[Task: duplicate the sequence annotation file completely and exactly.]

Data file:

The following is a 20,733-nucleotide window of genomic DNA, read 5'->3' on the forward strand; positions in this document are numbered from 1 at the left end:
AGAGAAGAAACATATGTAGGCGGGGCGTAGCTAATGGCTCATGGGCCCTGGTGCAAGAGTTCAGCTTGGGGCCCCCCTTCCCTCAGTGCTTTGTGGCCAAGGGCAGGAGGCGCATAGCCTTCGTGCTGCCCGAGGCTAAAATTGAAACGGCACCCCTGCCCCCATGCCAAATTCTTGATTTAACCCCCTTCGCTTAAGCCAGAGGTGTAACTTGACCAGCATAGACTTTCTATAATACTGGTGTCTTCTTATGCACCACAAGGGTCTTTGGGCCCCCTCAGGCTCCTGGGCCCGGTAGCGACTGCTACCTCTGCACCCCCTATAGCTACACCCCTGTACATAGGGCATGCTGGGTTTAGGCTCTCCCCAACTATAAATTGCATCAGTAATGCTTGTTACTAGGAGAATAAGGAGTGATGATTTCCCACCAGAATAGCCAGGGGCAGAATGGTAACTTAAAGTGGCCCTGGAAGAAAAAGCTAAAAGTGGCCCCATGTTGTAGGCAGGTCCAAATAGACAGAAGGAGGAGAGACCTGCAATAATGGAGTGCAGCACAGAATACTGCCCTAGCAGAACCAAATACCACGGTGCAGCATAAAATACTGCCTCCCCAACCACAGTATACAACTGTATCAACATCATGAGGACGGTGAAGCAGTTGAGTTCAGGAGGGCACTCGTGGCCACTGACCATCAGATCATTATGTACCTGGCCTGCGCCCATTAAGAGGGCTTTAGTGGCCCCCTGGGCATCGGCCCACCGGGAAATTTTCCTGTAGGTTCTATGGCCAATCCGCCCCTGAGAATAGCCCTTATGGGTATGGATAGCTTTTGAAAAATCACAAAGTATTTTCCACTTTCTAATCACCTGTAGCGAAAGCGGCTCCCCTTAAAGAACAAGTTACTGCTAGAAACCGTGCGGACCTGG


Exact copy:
The following is a 20,733-nucleotide window of genomic DNA, read 5'->3' on the forward strand; positions in this document are numbered from 1 at the left end:
AGAGAAGAAACATATGTAGGCGGGGCGTAGCTAATGGCTCATGGGCCCTGGTGCAAGAGTTCAGCTTGGGGCCCCCCTTCCCTCAGTGCTTTGTGGCCAAGGGCAGGAGGCGCATAGCCTTCGTGCTGCCCGAGGCTAAAATTGAAACGGCACCCCTGCCCCCATGCCAAATTCTTGATTTAACCCCCTTCGCTTAAGCCAGAGGTGTAACTTGACCAGCATAGACTTTCTATAATACTGGTGTCTTCTTATGCACCACAAGGGTCTTTGGGCCCCCTCAGGCTCCTGGGCCCGGTAGCGACTGCTACCTCTGCACCCCCTATAGCTACACCCCTGTACATAGGGCATGCTGGGTTTAGGCTCTCCCCAACTATAAATTGCATCAGTAATGCTTGTTACTAGGAGAATAAGGAGTGATGATTTCCCACCAGAATAGCCAGGGGCAGAATGGTAACTTAAAGTGGCCCTGGAAGAAAAAGCTAAAAGTGGCCCCATGTTGTAGGCAGGTCCAAATAGACAGAAGGAGGAGAGACCTGCAATAATGGAGTGCAGCACAGAATACTGCCCTAGCAGAACCAAATACCACGGTGCAGCATAAAATACTGCCTCCCCAACCACAGTATACAACTGTATCAACATCATGAGGACGGTGAAGCAGTTGAGTTCAGGAGGGCACTCGTGGCCACTGACCATCAGATCATTATGTACCTGGCCTGCGCCCATTAAGAGGGCTTTAGTGGCCCCCTGGGCATCGGCCCACCGGGAAATTTTCCTGTAGGTTCTATGGCCAATCCGCCCCTGAGAATAGCCCTTATGGGTATGGATAGCTTTTGAAAAATCACAAAGTATTTTCCACTTTCTAATCACCTGTAGCGAAAGCGGCTCCCCTTAAAGAACAAGTTACTGCTAGAAACCGTGCGGACCTGG